B.C. is setting new records when it comes to medical wait times in the province, according to a new report from the Fraser Institute.
The latest snapshot of medical wait times from the right-leaning think tank reports British Columbians are waiting, on average, six-and-a-half months from the moment their doctor writes a referral to the time they are getting treatment.
That’s the longest they’ve been since the Fraser Institute began tracking wait times, according to the report.
The study, which surveys doctors across the country, looks at wait times across 12 medical specialties.
It found wait times in B.C. had climbed for the fifth year in a row, said Fraser Institute associate director of health policy studies Bacchus Barua.
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“We’re definitely seeing incredibly long wait times for things like orthopedic surgery,” he said. “Forcing patients to wait a total of 66 weeks on average for orthopedic surgery is really longer than most people would think is a reasonable wait time.”
“We are also seeing incredibly long wait times for neurosurgery. In B.C. the average wait time is about 64.7 weeks.”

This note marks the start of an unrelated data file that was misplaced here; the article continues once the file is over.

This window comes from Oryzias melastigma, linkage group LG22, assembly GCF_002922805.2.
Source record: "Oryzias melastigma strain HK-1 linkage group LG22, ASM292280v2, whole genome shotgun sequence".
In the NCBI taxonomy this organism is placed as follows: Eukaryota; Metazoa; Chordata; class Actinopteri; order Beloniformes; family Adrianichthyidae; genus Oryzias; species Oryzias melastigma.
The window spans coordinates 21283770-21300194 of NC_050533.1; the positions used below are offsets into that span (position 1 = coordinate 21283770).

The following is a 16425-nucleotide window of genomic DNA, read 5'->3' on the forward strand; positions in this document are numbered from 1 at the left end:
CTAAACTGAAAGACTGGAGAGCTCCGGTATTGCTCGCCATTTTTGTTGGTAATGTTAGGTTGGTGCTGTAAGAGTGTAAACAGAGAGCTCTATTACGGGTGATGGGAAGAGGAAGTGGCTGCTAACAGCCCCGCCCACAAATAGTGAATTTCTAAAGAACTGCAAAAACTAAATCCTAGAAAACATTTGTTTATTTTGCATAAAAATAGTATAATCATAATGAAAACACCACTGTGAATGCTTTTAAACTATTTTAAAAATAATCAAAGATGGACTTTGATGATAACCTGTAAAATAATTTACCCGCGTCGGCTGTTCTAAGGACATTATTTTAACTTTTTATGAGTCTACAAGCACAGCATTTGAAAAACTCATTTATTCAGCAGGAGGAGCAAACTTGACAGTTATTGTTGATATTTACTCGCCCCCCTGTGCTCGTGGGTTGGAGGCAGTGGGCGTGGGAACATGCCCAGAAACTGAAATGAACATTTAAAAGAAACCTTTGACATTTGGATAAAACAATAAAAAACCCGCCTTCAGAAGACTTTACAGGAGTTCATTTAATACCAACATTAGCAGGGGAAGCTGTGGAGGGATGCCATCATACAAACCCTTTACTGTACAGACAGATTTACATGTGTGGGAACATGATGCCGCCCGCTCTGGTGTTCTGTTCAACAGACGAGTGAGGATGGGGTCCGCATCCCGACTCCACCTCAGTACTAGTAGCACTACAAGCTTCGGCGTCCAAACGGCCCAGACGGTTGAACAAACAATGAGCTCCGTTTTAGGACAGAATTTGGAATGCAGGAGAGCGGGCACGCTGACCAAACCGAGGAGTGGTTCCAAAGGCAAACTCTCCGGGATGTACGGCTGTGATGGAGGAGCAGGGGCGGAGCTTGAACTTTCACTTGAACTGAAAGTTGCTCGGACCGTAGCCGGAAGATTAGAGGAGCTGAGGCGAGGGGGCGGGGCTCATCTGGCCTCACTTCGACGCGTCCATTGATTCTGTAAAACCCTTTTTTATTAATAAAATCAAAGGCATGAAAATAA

Barua said the waits for radiation treatment for cancer patients are the worst in the country at three-and-a-half months.
The numbers add up to make B.C. wait times the seventh worst in Canada, Barua said.
“For example, in B.C., patients can wait about 24 weeks just to get an MRI. We’re putting patients in a really precarious situation in terms of making sure they get the treatment they need in a timely manner.”
He added that B.C.’s wait times surpass the national average by a month.
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But, according to BC Health Minister, while there are improvements to be made with the province’s surgical wait times, the latest Fraser Institute report does not paint an accurate picture.
Adrian Dix says the institute report is based on opinion, not science, adding that the methodology is lacking.
“They surveyed basically 343 physicians in B.C. out of 6,000 specialists so that’s 5.8 per cent.,” said Dix. They don’t have information from the other 98.2 per cent of specialists, which is almost all the surgeons in B.C. who didn’t respond to the survey.”
Dix said the government is focused on improving management systems, trying to figure out how surgeries are done more efficiently and increasing staff to accommodate more surgeries.
~With files from Liza Yuzda
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